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Amar still in Samajwadi Party, maintains Mulayam
Published on 7 Jan. 2010 10:27 PM IST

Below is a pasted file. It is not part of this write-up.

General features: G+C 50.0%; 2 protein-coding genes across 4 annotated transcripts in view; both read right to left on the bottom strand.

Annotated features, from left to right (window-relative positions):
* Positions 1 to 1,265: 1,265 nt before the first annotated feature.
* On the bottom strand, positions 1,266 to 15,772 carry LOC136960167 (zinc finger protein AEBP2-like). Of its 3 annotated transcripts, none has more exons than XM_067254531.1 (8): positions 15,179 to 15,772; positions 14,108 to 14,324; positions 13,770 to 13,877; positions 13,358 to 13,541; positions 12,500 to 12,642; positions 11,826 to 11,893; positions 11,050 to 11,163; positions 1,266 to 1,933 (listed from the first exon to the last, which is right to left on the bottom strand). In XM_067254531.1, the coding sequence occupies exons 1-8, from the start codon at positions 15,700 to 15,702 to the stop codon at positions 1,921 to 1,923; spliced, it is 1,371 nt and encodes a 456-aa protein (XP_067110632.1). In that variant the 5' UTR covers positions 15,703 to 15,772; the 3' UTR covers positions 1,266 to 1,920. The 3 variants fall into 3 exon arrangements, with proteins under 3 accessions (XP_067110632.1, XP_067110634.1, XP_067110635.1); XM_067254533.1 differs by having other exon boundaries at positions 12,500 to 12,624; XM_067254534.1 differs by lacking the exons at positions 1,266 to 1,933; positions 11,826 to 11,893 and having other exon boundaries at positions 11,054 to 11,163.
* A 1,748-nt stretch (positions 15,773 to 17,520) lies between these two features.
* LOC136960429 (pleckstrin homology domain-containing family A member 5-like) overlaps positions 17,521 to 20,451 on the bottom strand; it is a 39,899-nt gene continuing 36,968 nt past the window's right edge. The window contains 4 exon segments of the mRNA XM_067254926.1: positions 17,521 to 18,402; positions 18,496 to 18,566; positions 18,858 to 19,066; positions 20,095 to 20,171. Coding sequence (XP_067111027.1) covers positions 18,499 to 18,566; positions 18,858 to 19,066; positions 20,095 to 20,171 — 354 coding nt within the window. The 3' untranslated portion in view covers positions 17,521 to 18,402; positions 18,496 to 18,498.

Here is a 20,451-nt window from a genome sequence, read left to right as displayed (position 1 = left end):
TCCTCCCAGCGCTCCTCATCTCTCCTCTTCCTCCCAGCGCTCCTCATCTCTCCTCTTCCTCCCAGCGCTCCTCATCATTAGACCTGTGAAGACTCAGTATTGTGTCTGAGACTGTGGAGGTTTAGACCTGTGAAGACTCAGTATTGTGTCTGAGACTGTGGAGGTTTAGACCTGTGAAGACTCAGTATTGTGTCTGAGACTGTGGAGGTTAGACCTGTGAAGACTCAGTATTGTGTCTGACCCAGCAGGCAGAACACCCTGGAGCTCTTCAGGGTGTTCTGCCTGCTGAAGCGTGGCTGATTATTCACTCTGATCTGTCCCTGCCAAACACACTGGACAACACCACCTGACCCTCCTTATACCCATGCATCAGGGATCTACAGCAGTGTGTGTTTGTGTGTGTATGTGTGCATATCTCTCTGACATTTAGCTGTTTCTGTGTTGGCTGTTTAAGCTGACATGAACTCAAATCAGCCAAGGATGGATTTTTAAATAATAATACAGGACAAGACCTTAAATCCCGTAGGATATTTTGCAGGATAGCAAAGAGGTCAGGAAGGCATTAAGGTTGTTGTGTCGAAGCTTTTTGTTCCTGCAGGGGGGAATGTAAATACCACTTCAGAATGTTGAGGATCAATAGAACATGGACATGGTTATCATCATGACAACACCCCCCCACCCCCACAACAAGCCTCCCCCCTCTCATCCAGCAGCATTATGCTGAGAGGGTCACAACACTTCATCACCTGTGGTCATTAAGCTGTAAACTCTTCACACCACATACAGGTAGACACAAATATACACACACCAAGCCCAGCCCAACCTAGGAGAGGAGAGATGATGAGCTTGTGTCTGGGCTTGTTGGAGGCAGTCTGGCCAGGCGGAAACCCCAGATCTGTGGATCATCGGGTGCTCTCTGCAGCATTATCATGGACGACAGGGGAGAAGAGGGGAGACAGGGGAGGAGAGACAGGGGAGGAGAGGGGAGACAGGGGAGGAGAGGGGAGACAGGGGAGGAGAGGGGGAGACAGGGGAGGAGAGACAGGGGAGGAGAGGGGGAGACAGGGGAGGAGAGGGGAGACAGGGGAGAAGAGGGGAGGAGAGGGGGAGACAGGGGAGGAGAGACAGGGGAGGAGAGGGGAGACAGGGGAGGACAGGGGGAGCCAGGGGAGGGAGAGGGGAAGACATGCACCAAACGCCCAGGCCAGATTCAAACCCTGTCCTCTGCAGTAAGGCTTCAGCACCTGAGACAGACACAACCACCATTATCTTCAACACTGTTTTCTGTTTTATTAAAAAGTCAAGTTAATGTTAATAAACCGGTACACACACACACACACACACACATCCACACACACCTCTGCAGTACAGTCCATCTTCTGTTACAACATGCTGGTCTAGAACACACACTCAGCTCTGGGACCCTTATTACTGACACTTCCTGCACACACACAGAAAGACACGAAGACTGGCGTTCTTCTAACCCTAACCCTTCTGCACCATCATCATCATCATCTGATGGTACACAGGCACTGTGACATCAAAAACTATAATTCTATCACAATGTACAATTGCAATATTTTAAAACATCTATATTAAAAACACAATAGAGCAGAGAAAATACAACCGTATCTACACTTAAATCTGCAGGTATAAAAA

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Amar Singh continued to be in the Samajwadi Party (SP) and there was “nothing big” if he quit from party posts, a seemingly unconcerned party chief Mulayam Singh Yadav said Thursday, a day after the surprise resignation by the high profile politician. “Yes, I have received a letter,” Mulayam Singh told reporters in Mainpuri district, about 200 km from here. Amar Singh states in the missive that he is resigning from various posts in the party, Mulayam Singh confirmed and added: “So what? There’s nothing big in it if an office bearer resigns from the party’s posts... He is still with the Samajwadi Party.” “We will sit together and sort out the issue... it’s an internal matter of the party,” he said in reply to a question whether he would persuade Amar Singh to withdraw his resignation. Asked whether Amar Singh had cited alleged differences with his brother and party senior leader Ram Gopal Yadav, the SP chief replied: “Band muthhi, dabi zabaan... ab yeh differences ki baat to sabhi jaante hai. (My lips are sealed... everybody knows about these differences).” The SP chief refrained from commenting when asked whether Amar Singh had accused him and other senior leaders of the party of promoting members from the Yadav family. “I have nothing to say on this matter. I will not make any comments.” On Wednesday, Amar Singh threw the political establishment into a bout of fevered speculation when he announced his resignation as general secretary of his party and other posts, citing health reasons. “I hardly had any rest. Doctors told me it is not good. At the age of 53, I am entitled to earned leave and need to give more priority to my family. After 20 years of hard work, they (the family) should get priority over Mulayam-ji and the party,” Amar Singh, who had a kidney transplant last summer and is one of the most visible and quoted politicians of the country, told NDTV. “I am very grateful to him (Mulayam Yadav) for all the opportunities he has given to me. There are no differences. All my life, I will not speak a word against him,” he said. The decision actually came as a relief for many in the party and welcomed by those who had left it. Be it Azam Khan or actor-turned-politician Raj Babbar, all left the party largely on account of the enviable position that Mulayam Singh carved for Amar Singh. Many Samajwadi veterans privately spoke of how glad they were that the SP was out of “Amar’s clutches”. “Nothing would move in the party without Amar Singh. Sometimes it seemed that Mulayam would not even have a glass of water without seeking Amar Singh’s nod,” remarked a visibly happy senior functionary. Former Uttar Pradesh minister Azam Khan, who remained the SP’s most prominent Muslim face until his disgust with Amar Singh led him to march out of the party in 2009, said: “Amar Singh has done great service to the Samajwadi Party by stepping down from the general secretary’s position.” Khan did not rule out the possibility of Amar Singh joining hands with former Bharatiya Janata Party (BJP) leader Kalyan Singh, who floated his own outfit, Jan Kranti Party (JKP), here Tuesday. Raj Babbar, now a Congress MP from Firozabad where he defeated Mulayam’s daughter-in-law Dimple Yadav in a by-election in November, was least surprised at Amar Singh’s much-touted resignation. “With Mulayam’s son Akhilesh taking over the reins of the Uttar Pradesh unit of SP, Amar Singh had been truly relegated to the background,” Raj Babbar told IANS over the phone.

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